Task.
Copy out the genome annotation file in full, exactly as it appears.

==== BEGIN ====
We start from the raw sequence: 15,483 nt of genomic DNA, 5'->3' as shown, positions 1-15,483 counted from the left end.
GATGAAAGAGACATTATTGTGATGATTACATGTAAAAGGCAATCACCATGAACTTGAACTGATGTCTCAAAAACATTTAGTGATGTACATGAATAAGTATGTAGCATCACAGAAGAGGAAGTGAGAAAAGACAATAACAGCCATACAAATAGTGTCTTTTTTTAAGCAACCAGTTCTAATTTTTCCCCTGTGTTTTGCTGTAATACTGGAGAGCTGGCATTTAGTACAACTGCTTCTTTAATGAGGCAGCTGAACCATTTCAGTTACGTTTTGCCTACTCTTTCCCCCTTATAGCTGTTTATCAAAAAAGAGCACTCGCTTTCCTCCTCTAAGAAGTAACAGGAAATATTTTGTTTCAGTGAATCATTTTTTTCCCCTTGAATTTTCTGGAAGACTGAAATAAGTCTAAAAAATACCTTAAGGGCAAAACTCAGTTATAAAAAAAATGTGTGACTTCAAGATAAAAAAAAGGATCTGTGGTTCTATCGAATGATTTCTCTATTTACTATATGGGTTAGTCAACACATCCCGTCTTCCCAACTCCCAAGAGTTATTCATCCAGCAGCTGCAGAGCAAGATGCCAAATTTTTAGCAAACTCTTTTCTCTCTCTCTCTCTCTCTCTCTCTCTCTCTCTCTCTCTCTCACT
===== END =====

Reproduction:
We start from the raw sequence: 15,483 nt of genomic DNA, 5'->3' as shown, positions 1-15,483 counted from the left end.
GATGAAAGAGACATTATTGTGATGATTACATGTAAAAGGCAATCACCATGAACTTGAACTGATGTCTCAAAAACATTTAGTGATGTACATGAATAAGTATGTAGCATCACAGAAGAGGAAGTGAGAAAAGACAATAACAGCCATACAAATAGTGTCTTTTTTTAAGCAACCAGTTCTAATTTTTCCCCTGTGTTTTGCTGTAATACTGGAGAGCTGGCATTTAGTACAACTGCTTCTTTAATGAGGCAGCTGAACCATTTCAGTTACGTTTTGCCTACTCTTTCCCCCTTATAGCTGTTTATCAAAAAAGAGCACTCGCTTTCCTCCTCTAAGAAGTAACAGGAAATATTTTGTTTCAGTGAATCATTTTTTTCCCCTTGAATTTTCTGGAAGACTGAAATAAGTCTAAAAAATACCTTAAGGGCAAAACTCAGTTATAAAAAAAATGTGTGACTTCAAGATAAAAAAAAGGATCTGTGGTTCTATCGAATGATTTCTCTATTTACTATATGGGTTAGTCAACACATCCCGTCTTCCCAACTCCCAAGAGTTATTCATCCAGCAGCTGCAGAGCAAGATGCCAAATTTTTAGCAAACTCTTTTCTCTCTCTCTCTCTCTCTCTCTCTCTCTCTCTCTCTCTCTCACT